I was 15 when it happened. It was in the morning when I woke up and prepared to go to school. I turned on the television and I saw the planes crashing into a building. At first I was shocked, but dismissed it as just another piece of footage of violence in the Middle East. “Crazy nuts fighting over petty little things, what’s new?” I thought back then. I was about to turn off the television when I thought “hang on…weren’t there supposed to be early morning cartoon shows showing right now?” I turned to the other channels…and they showed the same thing: two planes crashing into two large buildings. I watched the footage more closely. “This doesn’t look like the middle east at all” I thought. I sat back down and absorbed every detail from the news reports I could. When I realized what it was, and what happened…

I arrived at school that morning and EVERY SINGLE PERSON, students and teachers alike, were talking about it. Our whole entire school stopped for a two minute silence. Many of my fellow classmates grabbed any newspapers they could find, making sense of the senseless.

Fast forward till today. 9/11, and the Bali bombings which killed 88 Australian’s, have changed my in many ways:

Religion: I went to a Catholic Primary and Secondary school. Even though I was exposed to religion almost daily, I never cared much about religion or spirituality, neither interested. Our Religious Education classes were simply dole ordeals where we sift through countless Bible versus. When 9//11 came and gone, and Osama Bin Laden and his cronies came on the television and said “We did it for Allah”, “We did it for Islam”, “We killed the infidels” etc, I was shocked, but also curious. Thus it began my fascination with religion. Throughout then till now, I had a look at the history and the relations between the monotheistic big three: Christianity, Islam and Judaism. I simply looked at those religions through a historical/secular lens, and I was amazed and shocked at the hatred between those three institutions. Even though religion has produced countless acts of good will and charity, and has saved countless lives, it has also produced countless acts of intolerance and hatred, has spurred countless wars, has massacred and destroyed entire populations and cultures, and has ended many lives. I discovered how religion could also be like corporations with guns and swords: each of them fighting against each other for a monopoly on “The Truth”. I read about the Crusades, the Inquisitions, the Jihads, the messy creation of Israel, etc. Heck, I could go on, but 9/11 has made me very suspicious, even cynical, about organized religion. Sometimes I even think religion has done more harm then good. What could stop a psychopathic maniac from thinking that they are commanded by God to destroy this country/culture/people. I’m an Agnostic. Sometimes I see things that make me think “wow, there is a God”, while at other times I think maybe it’s simply a man made concept. It was only until recently that I stepped back from the historical perspective and looked at it from a spiritual lens.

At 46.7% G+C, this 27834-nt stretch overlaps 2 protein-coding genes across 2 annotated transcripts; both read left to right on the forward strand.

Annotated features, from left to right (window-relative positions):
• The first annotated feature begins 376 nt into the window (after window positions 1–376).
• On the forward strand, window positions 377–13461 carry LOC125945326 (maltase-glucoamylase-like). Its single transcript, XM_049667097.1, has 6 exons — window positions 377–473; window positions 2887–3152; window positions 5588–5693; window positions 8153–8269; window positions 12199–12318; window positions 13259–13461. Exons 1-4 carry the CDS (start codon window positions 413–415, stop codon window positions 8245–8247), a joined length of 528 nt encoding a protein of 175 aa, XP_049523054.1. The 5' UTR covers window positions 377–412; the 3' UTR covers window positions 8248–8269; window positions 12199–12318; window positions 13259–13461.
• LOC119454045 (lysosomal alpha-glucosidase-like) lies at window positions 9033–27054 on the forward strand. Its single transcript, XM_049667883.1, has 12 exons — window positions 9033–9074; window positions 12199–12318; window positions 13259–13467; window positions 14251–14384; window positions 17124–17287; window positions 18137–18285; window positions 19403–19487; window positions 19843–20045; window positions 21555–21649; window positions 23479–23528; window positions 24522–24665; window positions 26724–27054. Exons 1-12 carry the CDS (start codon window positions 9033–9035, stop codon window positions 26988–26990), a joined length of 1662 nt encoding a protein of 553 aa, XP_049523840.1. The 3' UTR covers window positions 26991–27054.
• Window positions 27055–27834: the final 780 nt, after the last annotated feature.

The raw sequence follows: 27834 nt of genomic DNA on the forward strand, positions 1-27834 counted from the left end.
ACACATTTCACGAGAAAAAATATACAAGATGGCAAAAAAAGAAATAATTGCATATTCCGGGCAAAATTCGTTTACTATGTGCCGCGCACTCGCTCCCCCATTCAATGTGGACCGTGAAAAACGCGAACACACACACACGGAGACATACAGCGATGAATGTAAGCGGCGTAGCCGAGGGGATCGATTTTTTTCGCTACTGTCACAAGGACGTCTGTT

Politics: 9/11 began my interests for politics. I subscribed to TIME, paid a closer attention to the news and the words of our leaders, read any books I could find and debated and discussed the many issues which affect our lives with anybody who is interested. It’s an interest which continues strongly till this day. Like many people, I’m now very suspicious of the actions and words of politicians. I’m forever fascinated about what happens when the news cameras turn off and the politicians enter the meeting rooms behind close doors and discuss the actions which will affect millions of lives.

The Media: I’ve become more questioning of the news media. Every single time I turn on the television, or sat down and read the paper, I wondered what’s behind those headlines. Is it truth, or merely a spin from the Karl Rove’s out there?